A place all their own

Lebanon’s landmark housing scheme is working, but difficult obstacles lie ahead

Greg Demarque | Executive

So that every family may own a home. This, according to the chair-director general of Lebanon’s Public Corporation for Housing (PCH), Rony Lahoud, is the overarching idea under which the understaffed government agency pursues its mission of examining an endless stream of loan applications from Lebanese citizens. “It is hard work, but it’s amazing at the same time because when we are giving a loan to the citizen, we are telling him, ‘yeah you are going to have your own apartment where you can build your family,’” he says.

Lahoud’s career stops included work in banking and banking related IT companies outside of Lebanon before he joined PCH as ranking public servant and was confirmed as the agency’s chair and director general (CDG) on May 9, 2014, as part of a wave of high level administrative appointments that constituted one of the last governmental decisions before the end of President Michel Sleiman’s term.

According to Lahoud the PCH approves about 6,000 loan applications per year and has had close to 67,000 loans in its records since it started operations in September 1999. Housing loans with PCH support account for half the real estate market — numerically but not in value. “The value of these loans is about LBP 7.300 trillion [$4.842 billion], and that is cumulative; we are talking here [of] all the years since September 14, 1999, which was when the first loan was given.”

While Executive reporters wait for Lahoud to arrive at his office, some of these loan applications are being delivered; an employee pushes in a classic wire mesh supermarket shopping cart that is not loaded with groceries but stacked high with paper folders, each of them bulging with application documents. Signing these endless files is one of the arduous daily duties of his role, Lahoud confirms during the interview, but according to him the agency is on the brink of enhancing its processes through computerization and automation.

Making work flow with limited means and archaic methods is a common sight today around ministries and administrative units in the Lebanese public sector. Fundamentally to blame for this is always the nation’s chronic lack of fiscal breath that transpires into financial and operational asthma of government departments. Plus, as far as operational cash flows, the periodic occurrence of political disagreements among government players poses a constant risk of disruptions.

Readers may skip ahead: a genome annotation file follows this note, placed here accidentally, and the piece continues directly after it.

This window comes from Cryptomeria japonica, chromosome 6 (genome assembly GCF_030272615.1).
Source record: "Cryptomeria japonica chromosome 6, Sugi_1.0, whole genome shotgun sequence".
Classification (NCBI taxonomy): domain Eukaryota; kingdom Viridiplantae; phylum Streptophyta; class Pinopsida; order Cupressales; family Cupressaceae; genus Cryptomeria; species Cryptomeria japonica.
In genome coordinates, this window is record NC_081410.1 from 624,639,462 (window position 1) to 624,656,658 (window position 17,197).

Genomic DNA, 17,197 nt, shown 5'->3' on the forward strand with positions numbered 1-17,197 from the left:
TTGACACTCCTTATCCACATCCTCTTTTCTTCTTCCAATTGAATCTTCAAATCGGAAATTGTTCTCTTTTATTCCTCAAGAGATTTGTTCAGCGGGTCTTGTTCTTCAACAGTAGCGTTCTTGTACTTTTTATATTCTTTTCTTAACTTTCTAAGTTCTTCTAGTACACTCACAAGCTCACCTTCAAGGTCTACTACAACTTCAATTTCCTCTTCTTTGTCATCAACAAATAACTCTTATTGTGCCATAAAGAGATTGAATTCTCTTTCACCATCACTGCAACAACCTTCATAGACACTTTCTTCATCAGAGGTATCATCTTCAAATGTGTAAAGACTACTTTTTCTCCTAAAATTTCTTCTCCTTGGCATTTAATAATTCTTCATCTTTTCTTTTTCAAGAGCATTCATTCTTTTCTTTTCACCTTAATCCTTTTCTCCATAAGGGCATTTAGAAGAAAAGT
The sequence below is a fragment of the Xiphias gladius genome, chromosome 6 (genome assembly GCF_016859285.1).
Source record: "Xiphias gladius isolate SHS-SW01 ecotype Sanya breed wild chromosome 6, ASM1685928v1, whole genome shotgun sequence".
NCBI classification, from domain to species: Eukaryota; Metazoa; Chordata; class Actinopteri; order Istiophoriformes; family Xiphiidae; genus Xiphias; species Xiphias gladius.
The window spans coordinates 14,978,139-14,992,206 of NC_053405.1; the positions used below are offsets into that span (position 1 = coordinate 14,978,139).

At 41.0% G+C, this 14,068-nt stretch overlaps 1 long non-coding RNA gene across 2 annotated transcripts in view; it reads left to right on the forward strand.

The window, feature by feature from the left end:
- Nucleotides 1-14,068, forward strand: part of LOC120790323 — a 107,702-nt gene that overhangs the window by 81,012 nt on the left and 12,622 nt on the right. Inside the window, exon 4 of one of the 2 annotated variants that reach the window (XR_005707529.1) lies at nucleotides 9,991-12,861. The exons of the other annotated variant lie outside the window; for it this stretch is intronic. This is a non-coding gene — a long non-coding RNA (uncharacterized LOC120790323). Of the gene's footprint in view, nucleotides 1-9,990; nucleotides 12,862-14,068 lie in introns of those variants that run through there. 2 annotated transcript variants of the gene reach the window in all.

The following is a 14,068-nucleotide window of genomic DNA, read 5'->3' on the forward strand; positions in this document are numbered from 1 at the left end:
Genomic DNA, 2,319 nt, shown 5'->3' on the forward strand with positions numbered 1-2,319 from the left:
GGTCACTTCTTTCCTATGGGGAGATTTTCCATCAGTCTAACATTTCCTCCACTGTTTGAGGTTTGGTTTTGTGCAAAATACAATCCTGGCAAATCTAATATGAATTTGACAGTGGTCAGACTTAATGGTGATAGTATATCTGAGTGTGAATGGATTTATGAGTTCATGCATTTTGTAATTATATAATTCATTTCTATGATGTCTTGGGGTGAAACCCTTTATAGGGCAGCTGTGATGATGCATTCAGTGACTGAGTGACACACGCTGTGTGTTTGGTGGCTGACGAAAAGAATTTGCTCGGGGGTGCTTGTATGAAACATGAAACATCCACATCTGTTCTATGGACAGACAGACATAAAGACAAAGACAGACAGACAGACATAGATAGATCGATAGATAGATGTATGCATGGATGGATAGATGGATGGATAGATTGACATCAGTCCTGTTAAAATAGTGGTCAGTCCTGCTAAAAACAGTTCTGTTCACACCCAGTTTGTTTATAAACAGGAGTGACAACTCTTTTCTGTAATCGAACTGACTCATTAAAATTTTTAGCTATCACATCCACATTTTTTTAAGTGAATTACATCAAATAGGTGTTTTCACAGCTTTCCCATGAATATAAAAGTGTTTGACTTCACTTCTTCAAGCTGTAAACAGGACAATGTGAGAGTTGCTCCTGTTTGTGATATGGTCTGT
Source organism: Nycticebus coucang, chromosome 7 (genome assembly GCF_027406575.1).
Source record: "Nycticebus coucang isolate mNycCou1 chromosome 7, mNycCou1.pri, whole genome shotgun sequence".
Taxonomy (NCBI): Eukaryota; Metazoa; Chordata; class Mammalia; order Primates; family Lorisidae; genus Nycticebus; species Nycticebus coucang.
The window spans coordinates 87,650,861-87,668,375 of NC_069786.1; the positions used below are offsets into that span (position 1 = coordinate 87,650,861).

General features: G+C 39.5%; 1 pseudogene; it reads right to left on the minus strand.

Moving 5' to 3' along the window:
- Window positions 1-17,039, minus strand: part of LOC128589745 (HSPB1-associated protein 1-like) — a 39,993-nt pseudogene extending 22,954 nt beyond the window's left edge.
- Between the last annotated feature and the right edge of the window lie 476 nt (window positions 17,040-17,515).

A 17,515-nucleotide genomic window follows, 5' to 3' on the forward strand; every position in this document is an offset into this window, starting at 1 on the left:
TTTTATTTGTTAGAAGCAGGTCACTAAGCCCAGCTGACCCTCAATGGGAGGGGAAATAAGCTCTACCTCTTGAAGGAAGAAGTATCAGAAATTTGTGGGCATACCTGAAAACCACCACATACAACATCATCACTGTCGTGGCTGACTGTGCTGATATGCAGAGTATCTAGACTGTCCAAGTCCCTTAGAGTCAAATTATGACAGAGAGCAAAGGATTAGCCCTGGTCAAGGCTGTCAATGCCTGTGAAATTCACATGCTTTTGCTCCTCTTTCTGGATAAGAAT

Short term funding deficiencies were also what brought the PCH into the headlines last year when commercial banks became wary of outstanding payments under the agency’s responsibility, reported, to the tune of $60 million. “The biggest problem was the cash that the PCH needs each month to transfer to the banks for paying interest of the loans given to the citizens where we are paying about LBP 17 billion [$11.3 million] per month,” Lahoud explains.

The transfers are essential under the complex mechanism by which the PCH and commercial banks collaborate in granting housing loans whose beneficiaries enjoy credit terms that are much more affordable than in standard housing loans. For this mission of sponsoring housing finance for Lebanese citizens in the reasonably priced range of the market, the PCH is entitled to draw on certain property related government revenues, such as a portion of construction and building permit fees.

On the cusp of automation

The money tap was turned back on through discussions with the two involved ministries, finance and social affairs, and with the prime minister and the speaker of the house, Lahoud adds. In securing these funds at the end of last year it was ascertained that the PCH could continue to approve new housing loans in 2015, but that appears to be far from the last of its challenges.

A core structural need is already lined up. The PCH needs to expand and renew its human resources, Lahoud says, because it has a current headcount of about 100 employees, many of whom are approaching mandatory retirement age. To be fully staffed for its operations in the Beirut head office and four satellite offices, and for collaborating with banks — currently 29 collaborations are in place — the agency needs “about 180 employees,” he says.